This month’s Independent Exposure program has a nice selection of goodies. There’s scrambled porn, bothersome squirrels, and the highly anticipated release of a DVD that would be funny if it was actually released. Basically, there’s something for the whole family.
Fireplace Redux ^ ****1/2 ^ Directed by Jeffrey Hands
It crackles, sizzles, pops, and this advertisement for it is amusing. It’s the special edition DVD of……Fireplace!!! That’s right, friends! The famous and beloved fireplace video has now taken the form of a special edition DVD that includes audio commentary by director Mc V, deleted scenes, and scenes that were too hot for “Fireplace”. In an age where nearly all filmed material goes into the DVD format, this is not only funny, but it doesn’t seem unreasonable.
My TV Hates Me ^ **** ^ Directed by Thomas Muller
So you come home, tired as hell from a day of meaningless work, where you took orders from a boss that you swear is not of this Earth. You turn on the TV and there are all your beloved 5,618,329 channels. Only problem is: THE PORN CHANNEL’S NOT WORKING. OH GOD! That means there’s no chance of seeing “Jenny Makes Out with Cathy…and Beverly and Teri and Sarah” (Is that porn or good art?). At least that’s the way that Thomas Muller looks at it where various graphics of TVs flip through so many channels that are working fine, except the porno. I’ll bet this scenario is familiar to many of us.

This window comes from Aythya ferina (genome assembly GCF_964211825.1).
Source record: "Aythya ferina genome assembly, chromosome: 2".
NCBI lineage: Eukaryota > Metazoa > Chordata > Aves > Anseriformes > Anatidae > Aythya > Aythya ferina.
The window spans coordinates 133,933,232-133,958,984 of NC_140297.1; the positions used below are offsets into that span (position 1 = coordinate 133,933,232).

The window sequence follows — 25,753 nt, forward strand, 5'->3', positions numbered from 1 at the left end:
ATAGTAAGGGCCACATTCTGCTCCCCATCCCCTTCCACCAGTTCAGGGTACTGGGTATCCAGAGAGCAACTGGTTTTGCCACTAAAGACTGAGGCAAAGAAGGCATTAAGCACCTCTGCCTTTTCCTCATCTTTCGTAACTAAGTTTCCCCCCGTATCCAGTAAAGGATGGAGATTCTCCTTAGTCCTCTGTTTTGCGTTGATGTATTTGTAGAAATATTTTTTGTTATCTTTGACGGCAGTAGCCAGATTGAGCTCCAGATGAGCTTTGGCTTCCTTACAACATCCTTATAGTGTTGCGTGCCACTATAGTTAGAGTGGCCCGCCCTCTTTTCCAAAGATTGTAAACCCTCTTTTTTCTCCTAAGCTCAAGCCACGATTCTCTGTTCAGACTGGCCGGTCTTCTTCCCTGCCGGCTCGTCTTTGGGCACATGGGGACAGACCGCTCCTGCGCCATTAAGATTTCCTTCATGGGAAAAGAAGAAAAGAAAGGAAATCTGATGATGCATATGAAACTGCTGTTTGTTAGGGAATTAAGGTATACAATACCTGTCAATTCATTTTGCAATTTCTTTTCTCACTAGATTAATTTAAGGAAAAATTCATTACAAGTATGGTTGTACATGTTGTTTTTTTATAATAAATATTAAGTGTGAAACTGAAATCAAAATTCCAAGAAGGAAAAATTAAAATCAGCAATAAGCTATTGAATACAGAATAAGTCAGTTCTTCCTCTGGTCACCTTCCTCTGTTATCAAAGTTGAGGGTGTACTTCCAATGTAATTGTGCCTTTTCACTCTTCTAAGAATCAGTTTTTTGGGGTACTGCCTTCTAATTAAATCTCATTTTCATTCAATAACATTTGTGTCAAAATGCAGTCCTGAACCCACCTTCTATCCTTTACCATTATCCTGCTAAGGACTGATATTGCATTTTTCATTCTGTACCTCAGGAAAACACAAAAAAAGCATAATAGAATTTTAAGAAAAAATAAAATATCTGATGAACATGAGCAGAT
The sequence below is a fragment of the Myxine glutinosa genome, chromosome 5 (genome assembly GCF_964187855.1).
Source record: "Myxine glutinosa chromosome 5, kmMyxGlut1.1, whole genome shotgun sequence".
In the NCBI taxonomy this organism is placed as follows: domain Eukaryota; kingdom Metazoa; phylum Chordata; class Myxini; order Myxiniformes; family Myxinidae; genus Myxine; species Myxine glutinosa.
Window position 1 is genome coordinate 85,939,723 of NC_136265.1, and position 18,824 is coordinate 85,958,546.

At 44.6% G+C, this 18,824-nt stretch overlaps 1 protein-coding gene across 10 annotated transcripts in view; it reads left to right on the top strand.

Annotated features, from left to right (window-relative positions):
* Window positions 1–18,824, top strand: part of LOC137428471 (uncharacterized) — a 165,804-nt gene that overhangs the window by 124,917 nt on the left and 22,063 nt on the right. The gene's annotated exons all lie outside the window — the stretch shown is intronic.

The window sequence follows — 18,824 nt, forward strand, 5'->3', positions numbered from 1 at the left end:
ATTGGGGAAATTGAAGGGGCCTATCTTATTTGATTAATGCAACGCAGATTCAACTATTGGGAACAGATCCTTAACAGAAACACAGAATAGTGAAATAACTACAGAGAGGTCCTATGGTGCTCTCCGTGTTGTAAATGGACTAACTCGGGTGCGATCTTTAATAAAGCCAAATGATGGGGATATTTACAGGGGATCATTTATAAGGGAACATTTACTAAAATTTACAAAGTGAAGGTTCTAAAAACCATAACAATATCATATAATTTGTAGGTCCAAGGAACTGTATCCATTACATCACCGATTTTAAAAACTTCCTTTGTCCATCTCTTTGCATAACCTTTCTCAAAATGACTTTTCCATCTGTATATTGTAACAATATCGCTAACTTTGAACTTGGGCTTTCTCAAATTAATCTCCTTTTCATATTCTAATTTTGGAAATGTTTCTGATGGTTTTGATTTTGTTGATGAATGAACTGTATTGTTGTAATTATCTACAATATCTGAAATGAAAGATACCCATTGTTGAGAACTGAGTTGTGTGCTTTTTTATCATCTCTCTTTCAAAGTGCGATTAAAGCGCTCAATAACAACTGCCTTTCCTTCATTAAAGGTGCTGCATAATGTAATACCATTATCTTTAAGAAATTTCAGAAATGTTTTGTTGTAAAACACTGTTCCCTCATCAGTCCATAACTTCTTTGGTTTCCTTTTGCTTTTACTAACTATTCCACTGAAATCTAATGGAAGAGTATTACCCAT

Deep Dye Red ^ ***1/2 ^ Directed by Patricia Pinsker
You might see this as nothing more than someone dyeing a cloth completely red. I see this as a big hearty “fuck you” to that annoying OxiClean guy on TV. Let’s give him the result of the cloth shown in this short and see if he can get THAT out.
Famous Crimes of Passion ^ ***1/2 ^ Directed by Chris Spears
We’ve got three stories here about three people who committed crimes of passion. One of these stories involves Lady Alexandria, who falls in love with Thomas. Soon enough, she finds him with the milkmaid and that’s it for poor Thomas. The other two are just as good.
Always Sergej ^ *** ^ Directed by Stefan Weinert
In a workplace cafeteria, a German woman complains about a guy named Sergej, but when Sergej comes around, she slinks right near him. Her complaints probably can’t be taken seriously because a voice-over by the woman asks, “Did you see how Sergej watched me?”
Still Lover ^ *** ^ Directed by Amir Motlagh ^ Still photos of a hot woman doing various things run during this short, while a male voiceover describes this woman. Apparently, he is, or was, in love with her. Or is she just his major fantasy for now? Either way, he doesn’t do such a bad job in describing who she is and what her quirks are. That can be hard to do, depending on the woman.
Insatiable ^ ***1/2 ^ Directed by Irina Goundortseva
Holy sh…is that what I think it is? If you’ve got a dirty mind (like me), it may very well be just that. That red thing does pulsate and thrust in and out, so just leave it up to your imagination. The ending, however, may just have you wondering what the hell you were thinking.
Earthquake ^ **** ^ Directed by James Brett